Trevor’s driven by his purpose in helping to support independent media. He first thought about the vision, then the strategy to make it happen. “I think that we’re very fortunate in that we picked something early on where we felt like we were helping. Independent media deserves great technology tools. It’s important to ensure the competency and survival of that as a sector. And so, when we at Piano think about going into new markets, we tend to focus on online activities where we can do better for the company. We want to optimize those interactions, give customers more transparency, and create more agile experiences for the end-user. Starting with purpose was important to us.”
Laker: What do you think has changed the most for publishers over the last five years?
One of the biggest notable differences is the increased emphasis on reader revenue. Trevor notes that there was a point when no one thought The New York Times would reach a million subscribers. Yet they now have over 10 million!
“The New York Times now wants to be seen as an indispensable subscription for media consumption. They want us to witness their acquisition of everything from mortal to the athletic as evidence of that. Whether you’re America’s Test Kitchen, Digiday, TechCrunch, The Wall Street Journal, or a variety of publications, if you have something that is of unique, demonstrable value, you can build a great subscription business out of it.”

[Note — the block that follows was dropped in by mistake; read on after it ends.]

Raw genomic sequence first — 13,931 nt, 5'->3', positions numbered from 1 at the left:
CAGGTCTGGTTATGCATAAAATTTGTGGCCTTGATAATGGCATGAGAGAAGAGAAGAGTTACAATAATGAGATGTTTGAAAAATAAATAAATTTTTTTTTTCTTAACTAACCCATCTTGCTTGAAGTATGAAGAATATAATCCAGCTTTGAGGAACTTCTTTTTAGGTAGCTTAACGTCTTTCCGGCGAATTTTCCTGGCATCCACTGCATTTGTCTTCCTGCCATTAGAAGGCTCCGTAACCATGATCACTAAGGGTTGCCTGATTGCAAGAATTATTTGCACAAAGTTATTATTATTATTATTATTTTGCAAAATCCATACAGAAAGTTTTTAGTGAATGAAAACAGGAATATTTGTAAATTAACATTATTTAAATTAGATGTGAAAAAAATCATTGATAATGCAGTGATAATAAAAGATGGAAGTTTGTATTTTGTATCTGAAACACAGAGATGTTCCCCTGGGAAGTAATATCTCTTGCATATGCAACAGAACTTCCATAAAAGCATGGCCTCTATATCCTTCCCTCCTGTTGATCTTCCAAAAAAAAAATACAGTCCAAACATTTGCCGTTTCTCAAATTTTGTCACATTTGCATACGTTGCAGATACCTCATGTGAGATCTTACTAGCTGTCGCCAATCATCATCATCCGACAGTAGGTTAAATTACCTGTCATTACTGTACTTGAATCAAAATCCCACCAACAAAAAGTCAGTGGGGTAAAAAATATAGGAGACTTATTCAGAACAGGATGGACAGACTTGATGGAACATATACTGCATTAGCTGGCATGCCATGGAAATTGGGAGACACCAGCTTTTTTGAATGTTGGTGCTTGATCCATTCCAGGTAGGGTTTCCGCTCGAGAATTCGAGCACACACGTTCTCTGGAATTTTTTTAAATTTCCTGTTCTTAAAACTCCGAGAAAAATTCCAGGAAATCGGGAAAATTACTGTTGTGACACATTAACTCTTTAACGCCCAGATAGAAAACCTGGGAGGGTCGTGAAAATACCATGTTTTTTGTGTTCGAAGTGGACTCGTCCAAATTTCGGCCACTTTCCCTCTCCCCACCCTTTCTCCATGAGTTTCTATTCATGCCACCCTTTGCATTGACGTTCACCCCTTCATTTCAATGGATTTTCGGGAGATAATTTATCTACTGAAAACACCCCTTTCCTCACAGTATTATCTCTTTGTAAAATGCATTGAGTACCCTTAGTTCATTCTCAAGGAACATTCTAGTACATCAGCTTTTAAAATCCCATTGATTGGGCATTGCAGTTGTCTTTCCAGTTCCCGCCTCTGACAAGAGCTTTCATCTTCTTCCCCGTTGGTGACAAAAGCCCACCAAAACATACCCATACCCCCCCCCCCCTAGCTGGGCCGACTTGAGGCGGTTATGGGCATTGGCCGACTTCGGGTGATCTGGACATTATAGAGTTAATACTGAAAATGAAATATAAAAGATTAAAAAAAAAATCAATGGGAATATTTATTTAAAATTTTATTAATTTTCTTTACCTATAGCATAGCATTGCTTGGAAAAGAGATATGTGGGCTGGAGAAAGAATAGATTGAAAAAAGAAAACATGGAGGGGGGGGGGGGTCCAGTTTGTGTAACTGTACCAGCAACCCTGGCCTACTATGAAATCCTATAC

This is a very different view of article and content consumption than we had five years ago when people had this idea of subscription fatigue, something Trevor feels is a nonsense idea.
“Back when people subscribed to magazines in the 1980s, the average number of magazines you subscribed to was eight. I think there’s a lot of room for the content subscription economy. We’re seeing it in connected television, where there are a lot of multiple subscriptions. And as those things add up, they’re still largely cheaper than the consolidated capability.”
Laker: What are the biggest challenges publishers struggle to address today?
Trevor sees a lot of publishers fixated on their technology challenges, especially now that third-party cookies are going the way of the buffalo.
“I think a lot of publishers have historically struggled to understand the reader, and they fear that might only get worse without third-party data. But I don’t think it will. I think people will volunteer more data than they have historically in order to kind of take more control over their advertising preferences and personalization. Assembling the data, which comes from a CRM or CDP system, a web analytics tool like Piano or Google, their transactional data, and data about the content they’re publishing, will allow them to form closer relationships with their audience.”
Subscribe and listen to the full conversation on the Oh Ship! Show on YouTube.